Minister Narendra Modi’s decision to do an outright buy of 36 Rafale fighter aircraft from France – national security and cutting through bureaucratic red tape. In the process, India was able to get better terms for the fighters, which has been hanging fire for the past few years.
The Indian Air Force has been raising red flags over the appalling lack of India’s defence preparedness for some time. But this time, the Air chief received a sympathetic hearing from the PM. While it was the same shortcoming that had prompted the Rafale deal in the first place, the subsequent tortuous negotiations meant that the deal had less and less chances of going through.
Between the Dassault-HAL mistrust, looming liability issues that Dassault flagged for the 108 aircraft supposed to be built in India, and rising lifecycle costs for the aircraft, it was threatening to become one of those famous defence quagmires that have regularly bedeviled Indian defence procurement.
India was not only in danger of not getting the Rafale, but not getting anything else either because nobody would be able to actually scrap the deal without incurring penalties. It would have been a festering sore that would have impacted India-France relations.
Modi’s pact ensured better price for Rafale jets
Late last year, the Indian government decided to look at other options on how to get the necessary aircraft without raising hackles or having the deal questioned. The Modi government decided to cut through the red tape, which included everything from offset rules to pricing. Abandoning the ‘Make in India’ mantra for 36 planes, Modi was able to do two things.
First get a better price from France for the 36 planes because they are a direct G2G buy and do not involve technology transfer. Secondly, there was also no question of going back to the drawing board to re-issue the RFP (Request for Proposal) which would have added to the delay and could attract unnecessary criticism, political opposition and allegations of corruption, which this government is keen to avoid.
A national security assessment also highlighted the growing uncertainty in India’s neighbourhood– not only with its traditional challenges of China and Pakistan, but the growing instability in India’s western neighbourhood. An aggressive China could also be unpredictable and any potential conflict with India’s northern neighbour would be all about air power.
China, because of its arms embargo, cannot access the kind of weapons that India can – but in the past few years, Beijing has ramped up its fighter aircraft production with a lot of help from Russia. With its deep pockets and near absent bureaucratic delays on defence production, China would soon have an unbeatable edge over India.
Meanwhile, Dassault itself was having problems, until they got a shot in the arm with Egypt ordering 24 Rafale jets off the shelf in February for $5.9 billion, a much higher price than negotiated by India for 126 aircraft. This gave them the ability to continue negotiations with India while they worked on the Egypt order. It would mean that India would add several years to its already long waiting period to get the aircraft. In the meantime, Indian Air Force would continue its downward spiral.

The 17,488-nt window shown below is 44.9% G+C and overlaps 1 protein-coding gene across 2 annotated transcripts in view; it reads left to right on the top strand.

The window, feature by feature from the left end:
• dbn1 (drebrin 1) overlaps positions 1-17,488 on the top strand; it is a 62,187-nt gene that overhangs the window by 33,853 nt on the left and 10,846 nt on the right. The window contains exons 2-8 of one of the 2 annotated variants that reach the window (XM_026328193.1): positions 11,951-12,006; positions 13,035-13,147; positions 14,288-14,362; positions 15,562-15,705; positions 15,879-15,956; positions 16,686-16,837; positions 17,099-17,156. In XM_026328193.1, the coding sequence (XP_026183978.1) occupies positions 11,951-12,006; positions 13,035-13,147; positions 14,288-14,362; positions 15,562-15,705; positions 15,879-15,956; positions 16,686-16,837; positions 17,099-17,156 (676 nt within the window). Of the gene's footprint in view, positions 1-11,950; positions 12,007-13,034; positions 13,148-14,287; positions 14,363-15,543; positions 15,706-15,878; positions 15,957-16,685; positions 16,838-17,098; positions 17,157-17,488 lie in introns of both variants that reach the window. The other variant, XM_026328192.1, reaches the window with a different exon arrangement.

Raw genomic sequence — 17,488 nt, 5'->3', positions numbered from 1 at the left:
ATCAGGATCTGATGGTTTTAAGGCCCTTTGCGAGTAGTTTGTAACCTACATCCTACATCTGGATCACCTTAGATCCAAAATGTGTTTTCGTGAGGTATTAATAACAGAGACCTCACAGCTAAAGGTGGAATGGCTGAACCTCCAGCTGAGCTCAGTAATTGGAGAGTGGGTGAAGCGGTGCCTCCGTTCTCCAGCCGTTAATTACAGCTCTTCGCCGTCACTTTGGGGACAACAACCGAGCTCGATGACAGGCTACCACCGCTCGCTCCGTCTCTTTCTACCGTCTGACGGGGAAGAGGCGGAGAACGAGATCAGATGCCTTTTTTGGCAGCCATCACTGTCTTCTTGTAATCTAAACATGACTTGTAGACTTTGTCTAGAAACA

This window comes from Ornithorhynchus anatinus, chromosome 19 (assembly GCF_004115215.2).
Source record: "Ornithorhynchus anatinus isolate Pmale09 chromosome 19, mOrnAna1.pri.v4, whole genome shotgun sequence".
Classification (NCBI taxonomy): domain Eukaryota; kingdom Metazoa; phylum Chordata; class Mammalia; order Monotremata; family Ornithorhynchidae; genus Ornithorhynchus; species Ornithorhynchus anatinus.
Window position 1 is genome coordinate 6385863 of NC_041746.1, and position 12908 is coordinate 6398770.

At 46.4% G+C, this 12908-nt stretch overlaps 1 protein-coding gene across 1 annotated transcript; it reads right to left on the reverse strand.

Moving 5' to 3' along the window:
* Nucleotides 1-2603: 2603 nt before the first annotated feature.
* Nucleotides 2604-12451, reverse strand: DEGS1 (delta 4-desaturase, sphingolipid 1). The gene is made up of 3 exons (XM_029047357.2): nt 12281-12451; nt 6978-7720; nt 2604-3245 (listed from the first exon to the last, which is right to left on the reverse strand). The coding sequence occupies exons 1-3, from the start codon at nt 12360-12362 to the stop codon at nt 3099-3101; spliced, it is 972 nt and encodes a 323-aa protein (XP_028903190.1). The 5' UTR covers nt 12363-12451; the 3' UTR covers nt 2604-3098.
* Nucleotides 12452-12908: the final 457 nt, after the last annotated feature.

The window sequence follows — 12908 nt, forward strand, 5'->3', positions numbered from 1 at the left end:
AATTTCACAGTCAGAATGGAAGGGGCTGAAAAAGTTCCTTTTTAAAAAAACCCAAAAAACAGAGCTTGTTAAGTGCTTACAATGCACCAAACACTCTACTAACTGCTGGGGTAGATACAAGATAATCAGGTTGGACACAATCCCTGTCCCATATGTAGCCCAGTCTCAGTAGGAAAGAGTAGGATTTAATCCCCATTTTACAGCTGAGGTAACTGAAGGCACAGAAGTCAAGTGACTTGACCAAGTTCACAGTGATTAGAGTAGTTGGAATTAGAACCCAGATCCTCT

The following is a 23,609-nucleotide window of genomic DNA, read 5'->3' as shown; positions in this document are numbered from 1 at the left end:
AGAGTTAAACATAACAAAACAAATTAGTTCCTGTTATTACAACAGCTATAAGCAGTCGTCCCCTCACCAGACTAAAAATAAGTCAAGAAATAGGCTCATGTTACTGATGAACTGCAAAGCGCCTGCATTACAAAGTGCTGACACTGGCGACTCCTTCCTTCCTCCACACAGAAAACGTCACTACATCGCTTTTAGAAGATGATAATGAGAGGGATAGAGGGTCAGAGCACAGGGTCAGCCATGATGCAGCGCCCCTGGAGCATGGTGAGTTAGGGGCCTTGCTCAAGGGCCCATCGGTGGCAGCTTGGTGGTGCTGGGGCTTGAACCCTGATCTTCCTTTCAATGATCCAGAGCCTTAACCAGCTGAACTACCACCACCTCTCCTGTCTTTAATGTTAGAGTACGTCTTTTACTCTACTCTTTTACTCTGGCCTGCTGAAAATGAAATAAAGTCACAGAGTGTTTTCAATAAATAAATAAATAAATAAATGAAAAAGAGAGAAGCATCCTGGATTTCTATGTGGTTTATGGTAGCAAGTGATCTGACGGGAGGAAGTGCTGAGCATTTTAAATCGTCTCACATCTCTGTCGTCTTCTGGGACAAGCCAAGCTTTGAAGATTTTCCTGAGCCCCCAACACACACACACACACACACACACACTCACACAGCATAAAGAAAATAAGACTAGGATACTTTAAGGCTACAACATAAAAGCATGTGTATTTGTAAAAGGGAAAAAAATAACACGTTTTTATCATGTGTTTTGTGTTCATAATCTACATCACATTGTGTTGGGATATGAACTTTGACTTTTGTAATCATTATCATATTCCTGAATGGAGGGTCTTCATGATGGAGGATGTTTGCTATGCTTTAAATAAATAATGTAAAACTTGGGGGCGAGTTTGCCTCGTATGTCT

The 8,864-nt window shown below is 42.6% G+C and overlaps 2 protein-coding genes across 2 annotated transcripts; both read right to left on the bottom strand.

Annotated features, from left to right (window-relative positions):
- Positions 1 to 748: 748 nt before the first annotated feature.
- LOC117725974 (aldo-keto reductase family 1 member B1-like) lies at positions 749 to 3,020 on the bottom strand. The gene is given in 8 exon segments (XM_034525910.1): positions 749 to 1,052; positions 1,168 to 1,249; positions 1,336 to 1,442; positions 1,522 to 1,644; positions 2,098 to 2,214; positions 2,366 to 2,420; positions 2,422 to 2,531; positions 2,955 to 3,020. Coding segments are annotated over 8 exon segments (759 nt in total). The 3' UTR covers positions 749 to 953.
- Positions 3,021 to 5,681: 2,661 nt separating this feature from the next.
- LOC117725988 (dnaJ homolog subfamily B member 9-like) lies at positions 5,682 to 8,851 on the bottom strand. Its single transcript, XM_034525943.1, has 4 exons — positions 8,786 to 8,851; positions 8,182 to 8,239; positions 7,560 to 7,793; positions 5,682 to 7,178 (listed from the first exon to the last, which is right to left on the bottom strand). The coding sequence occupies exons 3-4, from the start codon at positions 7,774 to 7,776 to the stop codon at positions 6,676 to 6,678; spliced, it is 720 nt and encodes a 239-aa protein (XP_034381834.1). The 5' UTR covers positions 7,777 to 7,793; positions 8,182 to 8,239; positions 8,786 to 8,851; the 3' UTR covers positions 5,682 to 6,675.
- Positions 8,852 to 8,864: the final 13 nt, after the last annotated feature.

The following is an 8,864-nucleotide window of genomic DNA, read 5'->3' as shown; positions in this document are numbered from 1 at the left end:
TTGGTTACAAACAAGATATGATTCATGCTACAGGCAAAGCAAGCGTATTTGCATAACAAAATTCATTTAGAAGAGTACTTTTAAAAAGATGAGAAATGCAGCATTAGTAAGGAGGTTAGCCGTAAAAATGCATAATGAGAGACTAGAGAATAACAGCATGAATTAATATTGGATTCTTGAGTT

French defence minister Jean-Yves Le Drian visited India in December and in February after India indicated it would seriously relook at overcoming the hurdles for Rafale. India sent a number of teams to France to complete the negotiations in time for the PM’s visit. As in the India-US nuclear deal, negotiations went down to the wire, with Indian officials negotiating the minutiae of the deal as late as late last week.
French President Francois Hollande (right) listens to Prime Minister Narendra Modi’s speech (centre) during an official dinner in his honor at the Elysee Palace in Paris, on April 10, 2015. French Prime Minister Manuel Valls (left) is also seen. (AFP photo)
The order for 36 jets, double the original number, was used by the government to drive a harder bargain with France. The government was persuaded to pressure Dassault to fast track delivery, and secure better terms for servicing and maintenance besides spares. The political heavy lifting was spearheaded by the PM, including the internal decision to slice away at the red tape.
Sources said the earlier deal on 108 aircraft to be manufactured in India still stands and would be renegotiated with Dassault incorporating the new terms agreed on. It’s not yet clear whether government entity HAL would be the Indian manufacturer or whether with the liberalized defence production norms, it could be someone else. For the moment, India will continue to hold the French feet to the fire for swift delivery of the aircraft.
The government has already announced the two new squadrons would be inducted into the IAF in two years.
The India-France joint statement said the order for the 36 jets would be “on terms that would be better than conveyed by Dassault Aviation as part of a separate process underway”.